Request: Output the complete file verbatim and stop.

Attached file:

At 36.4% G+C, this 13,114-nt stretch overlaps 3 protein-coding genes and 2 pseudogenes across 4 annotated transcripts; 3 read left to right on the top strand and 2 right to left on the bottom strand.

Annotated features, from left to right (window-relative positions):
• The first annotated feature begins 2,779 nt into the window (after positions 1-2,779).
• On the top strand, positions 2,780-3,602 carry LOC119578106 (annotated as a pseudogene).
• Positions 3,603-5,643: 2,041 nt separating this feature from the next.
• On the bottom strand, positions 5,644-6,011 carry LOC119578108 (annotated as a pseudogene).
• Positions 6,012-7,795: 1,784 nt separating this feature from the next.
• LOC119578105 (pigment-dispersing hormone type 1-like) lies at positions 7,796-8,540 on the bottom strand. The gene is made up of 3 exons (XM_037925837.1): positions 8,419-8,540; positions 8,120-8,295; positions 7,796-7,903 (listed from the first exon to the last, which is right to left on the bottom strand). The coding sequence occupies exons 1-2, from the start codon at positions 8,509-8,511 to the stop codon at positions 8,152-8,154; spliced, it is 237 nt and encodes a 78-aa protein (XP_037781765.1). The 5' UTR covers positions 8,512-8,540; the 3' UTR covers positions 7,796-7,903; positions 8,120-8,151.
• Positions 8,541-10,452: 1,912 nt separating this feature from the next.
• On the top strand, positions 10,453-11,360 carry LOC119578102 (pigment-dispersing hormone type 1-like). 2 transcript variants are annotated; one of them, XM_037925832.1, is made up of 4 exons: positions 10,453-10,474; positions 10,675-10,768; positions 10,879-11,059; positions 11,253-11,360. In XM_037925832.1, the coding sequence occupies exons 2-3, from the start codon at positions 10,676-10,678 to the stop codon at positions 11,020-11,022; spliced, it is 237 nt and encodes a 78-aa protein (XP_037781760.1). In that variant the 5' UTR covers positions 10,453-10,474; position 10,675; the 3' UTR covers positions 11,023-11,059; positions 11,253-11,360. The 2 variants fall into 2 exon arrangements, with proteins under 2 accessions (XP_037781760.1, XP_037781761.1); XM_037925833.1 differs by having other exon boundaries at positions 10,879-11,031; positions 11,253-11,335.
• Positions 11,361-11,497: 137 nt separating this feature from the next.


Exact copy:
At 36.4% G+C, this 13,114-nt stretch overlaps 3 protein-coding genes and 2 pseudogenes across 4 annotated transcripts; 3 read left to right on the top strand and 2 right to left on the bottom strand.

Annotated features, from left to right (window-relative positions):
• The first annotated feature begins 2,779 nt into the window (after positions 1-2,779).
• On the top strand, positions 2,780-3,602 carry LOC119578106 (annotated as a pseudogene).
• Positions 3,603-5,643: 2,041 nt separating this feature from the next.
• On the bottom strand, positions 5,644-6,011 carry LOC119578108 (annotated as a pseudogene).
• Positions 6,012-7,795: 1,784 nt separating this feature from the next.
• LOC119578105 (pigment-dispersing hormone type 1-like) lies at positions 7,796-8,540 on the bottom strand. The gene is made up of 3 exons (XM_037925837.1): positions 8,419-8,540; positions 8,120-8,295; positions 7,796-7,903 (listed from the first exon to the last, which is right to left on the bottom strand). The coding sequence occupies exons 1-2, from the start codon at positions 8,509-8,511 to the stop codon at positions 8,152-8,154; spliced, it is 237 nt and encodes a 78-aa protein (XP_037781765.1). The 5' UTR covers positions 8,512-8,540; the 3' UTR covers positions 7,796-7,903; positions 8,120-8,151.
• Positions 8,541-10,452: 1,912 nt separating this feature from the next.
• On the top strand, positions 10,453-11,360 carry LOC119578102 (pigment-dispersing hormone type 1-like). 2 transcript variants are annotated; one of them, XM_037925832.1, is made up of 4 exons: positions 10,453-10,474; positions 10,675-10,768; positions 10,879-11,059; positions 11,253-11,360. In XM_037925832.1, the coding sequence occupies exons 2-3, from the start codon at positions 10,676-10,678 to the stop codon at positions 11,020-11,022; spliced, it is 237 nt and encodes a 78-aa protein (XP_037781760.1). In that variant the 5' UTR covers positions 10,453-10,474; position 10,675; the 3' UTR covers positions 11,023-11,059; positions 11,253-11,360. The 2 variants fall into 2 exon arrangements, with proteins under 2 accessions (XP_037781760.1, XP_037781761.1); XM_037925833.1 differs by having other exon boundaries at positions 10,879-11,031; positions 11,253-11,335.
• Positions 11,361-11,497: 137 nt separating this feature from the next.